The Tests may be a continuation of the Mentor’s training. Many Mentors accompany their heroes this far into the adventure, coaching them for the big rounds ahead.
The Tests may also be built into the architecture or landscape of the Special World. This world is usually dominated by a villain or Shadow who is careful to surround his world with traps, barricades, and checkpoints. It’s common for heroes to fall into traps here or trip the Shadow’s security alarms. How the hero deals with these traps is part of the Testing.
ALLIES AND ENEMIES
Another function of this stage is the making of Allies or Enemies. It’s natural for heroes just arriving in the Special World to spend some time figuring out who can be trusted and relied upon for special services, and who is not to be trusted. This too is a kind of Test, examining if the hero is a good judge of character.
Heroes may walk into the Test stage looking for information, but they may walk out with new friends or Allies. In Shane, a shaky partnership between the gunfighters Shane (Alan Ladd) And the farmer (Van Heflin) Is cemented into a real friendship by the shared ordeal of saloon-shattering brawl. When John Dunbar in Dances with Wolves gradually makes alliances with Kicking Bear (Graham Greene) And the wolf he names Two Socks.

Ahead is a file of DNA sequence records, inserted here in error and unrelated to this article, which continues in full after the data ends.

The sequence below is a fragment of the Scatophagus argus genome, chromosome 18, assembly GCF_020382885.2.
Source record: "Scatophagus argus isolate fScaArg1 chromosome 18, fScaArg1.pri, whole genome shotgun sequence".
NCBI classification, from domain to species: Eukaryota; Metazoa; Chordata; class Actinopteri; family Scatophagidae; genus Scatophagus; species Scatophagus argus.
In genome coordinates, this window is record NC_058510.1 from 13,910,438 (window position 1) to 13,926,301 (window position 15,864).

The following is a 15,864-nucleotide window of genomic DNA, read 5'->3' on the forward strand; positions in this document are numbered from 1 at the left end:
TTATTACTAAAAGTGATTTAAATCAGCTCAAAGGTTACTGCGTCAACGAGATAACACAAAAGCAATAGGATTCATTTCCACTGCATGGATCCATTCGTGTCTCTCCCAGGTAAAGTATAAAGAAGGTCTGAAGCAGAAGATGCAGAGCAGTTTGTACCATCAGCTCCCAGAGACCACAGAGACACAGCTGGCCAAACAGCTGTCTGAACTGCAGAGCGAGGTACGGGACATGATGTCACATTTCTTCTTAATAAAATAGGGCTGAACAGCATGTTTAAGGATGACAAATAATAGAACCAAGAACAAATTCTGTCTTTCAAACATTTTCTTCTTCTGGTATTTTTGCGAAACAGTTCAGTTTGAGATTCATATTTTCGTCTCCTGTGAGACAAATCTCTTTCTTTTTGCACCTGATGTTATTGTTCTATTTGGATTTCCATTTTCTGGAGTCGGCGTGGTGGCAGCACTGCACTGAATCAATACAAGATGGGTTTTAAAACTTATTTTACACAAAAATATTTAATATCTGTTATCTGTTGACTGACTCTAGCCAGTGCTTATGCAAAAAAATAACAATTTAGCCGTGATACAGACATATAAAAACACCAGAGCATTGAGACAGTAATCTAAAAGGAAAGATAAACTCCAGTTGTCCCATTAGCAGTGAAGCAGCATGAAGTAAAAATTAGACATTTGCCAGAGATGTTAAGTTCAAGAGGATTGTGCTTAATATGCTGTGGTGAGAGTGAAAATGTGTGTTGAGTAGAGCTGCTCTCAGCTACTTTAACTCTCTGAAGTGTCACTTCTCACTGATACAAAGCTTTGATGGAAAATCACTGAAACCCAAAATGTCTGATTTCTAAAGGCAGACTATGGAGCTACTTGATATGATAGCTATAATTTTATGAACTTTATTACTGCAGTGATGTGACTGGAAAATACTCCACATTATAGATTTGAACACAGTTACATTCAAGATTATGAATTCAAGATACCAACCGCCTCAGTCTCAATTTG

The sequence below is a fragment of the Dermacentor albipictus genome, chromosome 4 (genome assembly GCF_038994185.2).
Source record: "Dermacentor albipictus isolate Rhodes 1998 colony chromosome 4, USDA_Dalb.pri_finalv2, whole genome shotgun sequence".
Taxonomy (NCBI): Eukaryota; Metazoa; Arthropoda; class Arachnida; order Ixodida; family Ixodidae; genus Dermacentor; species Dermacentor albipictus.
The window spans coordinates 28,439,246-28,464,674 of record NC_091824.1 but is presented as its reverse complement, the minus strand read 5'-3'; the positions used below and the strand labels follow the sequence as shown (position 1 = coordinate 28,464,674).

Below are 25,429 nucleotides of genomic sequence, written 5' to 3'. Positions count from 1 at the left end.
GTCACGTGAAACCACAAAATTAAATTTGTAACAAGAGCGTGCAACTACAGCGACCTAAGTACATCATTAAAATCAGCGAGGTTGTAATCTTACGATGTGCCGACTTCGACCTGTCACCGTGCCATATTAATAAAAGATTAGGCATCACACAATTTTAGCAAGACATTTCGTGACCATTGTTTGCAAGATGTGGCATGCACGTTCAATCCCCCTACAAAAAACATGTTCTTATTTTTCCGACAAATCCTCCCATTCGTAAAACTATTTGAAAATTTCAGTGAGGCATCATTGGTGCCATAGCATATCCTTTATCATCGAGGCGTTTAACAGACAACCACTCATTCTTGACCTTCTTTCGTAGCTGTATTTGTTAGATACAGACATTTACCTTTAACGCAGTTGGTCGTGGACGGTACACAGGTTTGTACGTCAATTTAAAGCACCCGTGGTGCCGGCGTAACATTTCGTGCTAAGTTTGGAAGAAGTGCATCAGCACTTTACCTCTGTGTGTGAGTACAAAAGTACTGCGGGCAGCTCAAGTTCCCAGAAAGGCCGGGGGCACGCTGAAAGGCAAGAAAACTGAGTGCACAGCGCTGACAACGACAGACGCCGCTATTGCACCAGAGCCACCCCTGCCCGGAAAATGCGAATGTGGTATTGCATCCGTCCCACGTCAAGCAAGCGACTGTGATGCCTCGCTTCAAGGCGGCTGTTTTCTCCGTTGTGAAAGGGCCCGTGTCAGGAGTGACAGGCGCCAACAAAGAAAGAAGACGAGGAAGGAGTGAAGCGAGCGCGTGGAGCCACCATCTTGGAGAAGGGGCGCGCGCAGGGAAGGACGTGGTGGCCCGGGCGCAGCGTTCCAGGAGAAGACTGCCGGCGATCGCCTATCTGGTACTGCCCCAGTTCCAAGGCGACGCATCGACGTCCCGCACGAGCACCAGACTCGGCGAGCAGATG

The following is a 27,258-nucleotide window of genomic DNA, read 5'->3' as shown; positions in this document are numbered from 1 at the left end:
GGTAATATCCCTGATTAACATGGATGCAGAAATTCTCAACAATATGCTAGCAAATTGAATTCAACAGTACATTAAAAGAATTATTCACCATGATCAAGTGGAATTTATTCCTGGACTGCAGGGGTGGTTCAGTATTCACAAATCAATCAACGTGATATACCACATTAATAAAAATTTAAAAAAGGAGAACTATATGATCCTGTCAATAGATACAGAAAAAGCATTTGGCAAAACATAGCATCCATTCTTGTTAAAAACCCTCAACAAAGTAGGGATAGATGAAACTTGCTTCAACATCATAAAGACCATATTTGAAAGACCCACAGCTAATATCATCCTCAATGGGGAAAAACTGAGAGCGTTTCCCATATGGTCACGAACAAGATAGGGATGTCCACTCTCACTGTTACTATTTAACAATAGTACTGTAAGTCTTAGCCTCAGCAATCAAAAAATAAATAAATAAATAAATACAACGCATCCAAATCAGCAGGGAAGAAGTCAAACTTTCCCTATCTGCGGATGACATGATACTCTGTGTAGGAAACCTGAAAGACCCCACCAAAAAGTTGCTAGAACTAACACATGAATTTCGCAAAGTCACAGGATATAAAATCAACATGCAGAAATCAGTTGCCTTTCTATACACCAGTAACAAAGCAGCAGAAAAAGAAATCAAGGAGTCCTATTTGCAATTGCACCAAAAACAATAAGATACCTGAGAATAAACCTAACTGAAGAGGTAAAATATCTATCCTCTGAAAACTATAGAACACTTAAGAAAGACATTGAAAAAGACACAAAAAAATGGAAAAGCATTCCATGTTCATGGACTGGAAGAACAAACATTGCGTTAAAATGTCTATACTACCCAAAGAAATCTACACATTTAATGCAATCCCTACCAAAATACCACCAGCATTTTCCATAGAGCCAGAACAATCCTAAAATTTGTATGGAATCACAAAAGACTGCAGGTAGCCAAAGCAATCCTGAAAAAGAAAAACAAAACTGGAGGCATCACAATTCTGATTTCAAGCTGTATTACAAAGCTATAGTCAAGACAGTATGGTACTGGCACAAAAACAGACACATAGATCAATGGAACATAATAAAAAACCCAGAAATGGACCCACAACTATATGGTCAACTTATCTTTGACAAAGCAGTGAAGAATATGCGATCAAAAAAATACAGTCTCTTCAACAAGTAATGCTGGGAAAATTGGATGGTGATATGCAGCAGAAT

Westerns frequently make use of a long-standing bond between a hero and a sidekick, an Ally who generally rides with the hero and supports his adventures. The Lone Range has Tonto, Zorro has the servant Bernardo, the Cisco Kid has Pancho. These pairings of hero and sidekick can be found throughout myth and literature: Sherlock Holmes and Dr. Watson, Don Quixote and Sancho Panza, Prince Hal and Falstaff, or the Sumerian hero Gilgamesh and his wild companion Enkidu.
These close Allies of the hero may provide comic relief as well as assistance. Comical sidekicks, played by character actors such as Walter Brennan, Gabby Hays, Fuzzy Knight, and Slim Pickens, provide humour lacking in their stalwart, serious heroes they accompany. Such figures may freely cross the boundaries between Mentor and Trickster, sometimes aiding the hero and acting as his conscience, sometimes comically goofing up or causing mischief.
The Testing stage may also provide the opportunity for the forging of a team. Many stories feature multiple heroes or a hero backed up by a team of characters with special skills or qualities. The early phases of Act Two may cover the recruiting of a team, or give an opportunity for the team to make plans and rehearse a difficult operation. The World War II adventure films The Dirty Dozen and The Great Escape show the heroes bonding into a coherent team before tackling the main event of the story. In the Testing stage the hero may have to struggle against rivals for control of the group. The strengths and flaws of the team members are revealed during Testing.
In a romance, the Testing stage might be the occasion for a first date or for some shared experience that begins to build the relationship, such as the tennis match between Diane Keaton and Woody Allen in Annie Hall.